In the case of Dr Peter Dunn v The Secretary of State for Justice and HMIP  EWCA Civ 1998, the Court of Appeal upheld the decision of the Employment Appeal Tribunal (“the EAT”) that an employee had not been discriminated against by virtue of the fact that his employer’s ill-health retirement procedure was unnecessarily bureaucratic.
The facts in Dr Peter Dunn v The Secretary of State for Justice and HMIP
Dr Dunn was employed by the Secretary of State for Justice (“the Secretary of State”) from November 2010 as a prison inspector. From late 2012 he suffered a depressive illness and had his first sickness absence due to depression in 2014. In the middle of 2015 he was diagnosed with a serious heart condition. His line manager was a Ms Asfar. Whilst she took his illness seriously, she found his case difficult to manage. In November 2014 Dr Dunn completed an application for ill-health retirement. The process for dealing with his application was elaborate and bureaucratic and there was a long delay in dealing with it. Mr Dunn raised a grievance about the delay and in December 2015 the decision was finally made to allow Dr Dunn to retire on ill health grounds.
Dr Dunn brought proceedings in the Employment Tribunal (the “ET”) for disability discrimination and harassment arising out of the way he was treated by the Secretary of State in relation to his illnesses. Dr Dunn identified 16 different complaints. The Secretary of State never disputed that Dr Dunn’s application was badly handled, but they did deny that their actions or omissions constituted disability discrimination.
The relevant law
Section 13(1) of the Equality Act 2010 (the “2010 Act”) states that: “A person (A) discriminates against another (B) if, because of a protected characteristic, A treats B less favourably than A treats or would treat others” Disability is a protected characteristic and this is known as “Direct Discrimination”.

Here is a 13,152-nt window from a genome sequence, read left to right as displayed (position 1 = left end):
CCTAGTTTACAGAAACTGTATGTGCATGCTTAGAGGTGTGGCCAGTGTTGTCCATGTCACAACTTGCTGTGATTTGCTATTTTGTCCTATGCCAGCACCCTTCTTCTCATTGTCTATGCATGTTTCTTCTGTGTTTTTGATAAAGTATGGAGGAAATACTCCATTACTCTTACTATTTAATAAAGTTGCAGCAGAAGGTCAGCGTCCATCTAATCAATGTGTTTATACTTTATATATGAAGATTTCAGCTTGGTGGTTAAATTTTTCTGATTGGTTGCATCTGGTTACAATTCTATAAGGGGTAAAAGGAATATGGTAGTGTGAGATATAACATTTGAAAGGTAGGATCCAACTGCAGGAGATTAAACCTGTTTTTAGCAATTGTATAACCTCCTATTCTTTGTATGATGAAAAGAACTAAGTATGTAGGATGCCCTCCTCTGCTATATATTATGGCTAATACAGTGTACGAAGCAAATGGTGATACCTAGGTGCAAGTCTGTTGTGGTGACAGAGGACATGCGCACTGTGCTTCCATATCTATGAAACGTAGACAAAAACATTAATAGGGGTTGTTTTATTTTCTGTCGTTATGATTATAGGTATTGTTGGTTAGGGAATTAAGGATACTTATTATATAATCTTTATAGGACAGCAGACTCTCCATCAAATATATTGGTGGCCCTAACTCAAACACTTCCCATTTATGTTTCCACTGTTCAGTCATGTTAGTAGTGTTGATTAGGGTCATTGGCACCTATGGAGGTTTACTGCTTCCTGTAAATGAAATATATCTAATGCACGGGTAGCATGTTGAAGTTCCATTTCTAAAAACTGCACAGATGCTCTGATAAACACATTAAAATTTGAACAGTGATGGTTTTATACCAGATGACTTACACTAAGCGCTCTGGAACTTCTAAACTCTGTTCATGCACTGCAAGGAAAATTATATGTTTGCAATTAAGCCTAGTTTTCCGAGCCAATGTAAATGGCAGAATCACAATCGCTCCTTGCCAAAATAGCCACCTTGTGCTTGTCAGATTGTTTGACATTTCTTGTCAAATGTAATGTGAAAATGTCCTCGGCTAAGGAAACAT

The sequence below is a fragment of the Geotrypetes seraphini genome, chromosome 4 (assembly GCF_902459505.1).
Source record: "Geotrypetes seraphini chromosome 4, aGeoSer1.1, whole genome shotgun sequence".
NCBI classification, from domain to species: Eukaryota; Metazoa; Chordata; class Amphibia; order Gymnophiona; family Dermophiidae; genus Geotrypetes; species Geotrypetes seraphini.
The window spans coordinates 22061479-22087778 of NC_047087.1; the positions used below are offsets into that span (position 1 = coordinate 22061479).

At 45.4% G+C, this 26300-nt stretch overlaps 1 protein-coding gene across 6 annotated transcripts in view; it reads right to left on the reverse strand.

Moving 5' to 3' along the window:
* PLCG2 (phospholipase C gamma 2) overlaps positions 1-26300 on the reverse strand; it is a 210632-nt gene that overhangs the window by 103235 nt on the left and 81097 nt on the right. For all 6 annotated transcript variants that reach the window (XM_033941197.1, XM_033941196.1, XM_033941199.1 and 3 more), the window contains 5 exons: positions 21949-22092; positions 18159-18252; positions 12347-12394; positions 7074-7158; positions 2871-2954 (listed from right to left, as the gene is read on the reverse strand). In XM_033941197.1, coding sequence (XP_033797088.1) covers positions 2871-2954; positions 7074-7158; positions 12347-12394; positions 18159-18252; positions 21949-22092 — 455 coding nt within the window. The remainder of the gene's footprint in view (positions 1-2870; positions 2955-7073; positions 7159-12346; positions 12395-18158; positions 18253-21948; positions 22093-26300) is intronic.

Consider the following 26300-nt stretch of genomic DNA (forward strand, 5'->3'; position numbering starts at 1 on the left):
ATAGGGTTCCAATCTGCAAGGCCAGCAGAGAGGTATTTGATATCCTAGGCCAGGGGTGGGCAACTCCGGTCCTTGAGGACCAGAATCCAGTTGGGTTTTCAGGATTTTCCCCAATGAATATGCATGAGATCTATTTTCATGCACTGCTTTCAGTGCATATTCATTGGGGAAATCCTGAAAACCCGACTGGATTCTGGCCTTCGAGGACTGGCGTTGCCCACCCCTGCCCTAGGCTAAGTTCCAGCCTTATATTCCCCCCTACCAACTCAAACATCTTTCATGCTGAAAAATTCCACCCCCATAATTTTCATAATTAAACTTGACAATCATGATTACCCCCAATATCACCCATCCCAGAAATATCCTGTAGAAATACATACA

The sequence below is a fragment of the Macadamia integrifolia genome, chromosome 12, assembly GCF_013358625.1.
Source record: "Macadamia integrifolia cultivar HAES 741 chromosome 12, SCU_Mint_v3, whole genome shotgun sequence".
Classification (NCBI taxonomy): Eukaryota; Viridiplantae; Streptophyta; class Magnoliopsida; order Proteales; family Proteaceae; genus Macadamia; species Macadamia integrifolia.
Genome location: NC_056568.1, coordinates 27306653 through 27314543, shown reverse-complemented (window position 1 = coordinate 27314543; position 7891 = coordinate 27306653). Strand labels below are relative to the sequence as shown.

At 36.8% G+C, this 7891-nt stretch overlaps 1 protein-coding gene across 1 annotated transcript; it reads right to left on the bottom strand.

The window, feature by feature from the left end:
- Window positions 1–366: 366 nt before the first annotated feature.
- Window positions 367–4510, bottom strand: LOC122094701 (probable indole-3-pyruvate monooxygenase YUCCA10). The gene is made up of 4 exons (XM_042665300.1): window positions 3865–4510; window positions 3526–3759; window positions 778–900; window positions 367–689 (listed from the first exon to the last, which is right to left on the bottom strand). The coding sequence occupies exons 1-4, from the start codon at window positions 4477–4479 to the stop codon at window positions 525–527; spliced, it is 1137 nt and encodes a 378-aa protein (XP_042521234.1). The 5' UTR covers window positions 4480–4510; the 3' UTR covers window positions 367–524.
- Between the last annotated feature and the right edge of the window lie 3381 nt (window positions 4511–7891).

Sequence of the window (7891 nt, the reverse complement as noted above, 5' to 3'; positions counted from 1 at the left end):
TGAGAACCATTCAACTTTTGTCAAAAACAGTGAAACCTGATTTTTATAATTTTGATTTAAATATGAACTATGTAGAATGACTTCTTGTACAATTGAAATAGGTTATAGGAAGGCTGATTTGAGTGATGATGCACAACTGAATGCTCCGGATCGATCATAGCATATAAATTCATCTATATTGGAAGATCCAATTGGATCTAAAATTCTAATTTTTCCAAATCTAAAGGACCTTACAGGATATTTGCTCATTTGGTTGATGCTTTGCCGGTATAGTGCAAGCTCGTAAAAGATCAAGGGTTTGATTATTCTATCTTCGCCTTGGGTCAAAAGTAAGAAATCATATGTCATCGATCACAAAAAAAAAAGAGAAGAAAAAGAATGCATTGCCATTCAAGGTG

Section 15 (1) of the 2010 Act states that: “A person (A) discriminates against a disabled person (B) if (a) A treats B unfavourably because of something arising in consequence of B’s disability, and (b) A cannot show that the treatment is a proportionate means of achieving a legitimate aim.” This is known as ‘Discrimination arising from Disability’.
Of particular importance here in establishing Direct Discrimination and Discrimination arising from Disability is the employer’s “motivation” e.g. what operated on their conscious or unconscious thought processes at the time of the act or omission the employee is alleging is discriminatory. This is because it is necessary to show that A treated B less favourably ‘because of’ the protected characteristic for Direct Discrimination or “something” which arises in consequence of the disability for Discrimination arising from Disability.
Lastly, section 136 of the 2010 Act states that where there are facts from which a court could decide, in the absence of any other explanation, that the employer contravened section 13 or 15 of the 2010 Act, the court must hold the contravention occurred, unless the employer can show otherwise. As a result, it is for the employer to show that discrimination did not occur where the employee establishes a prima facie case.
The decision of the Employment Tribunal
In May 2016 the ET dismissed Dr Dunn’s claim of harassment. With regard to his 16 individual complaints of discrimination, only 3 were upheld, but they were substantial and Dr Dunn was awarded compensation of about £100,000 at the remedy hearing.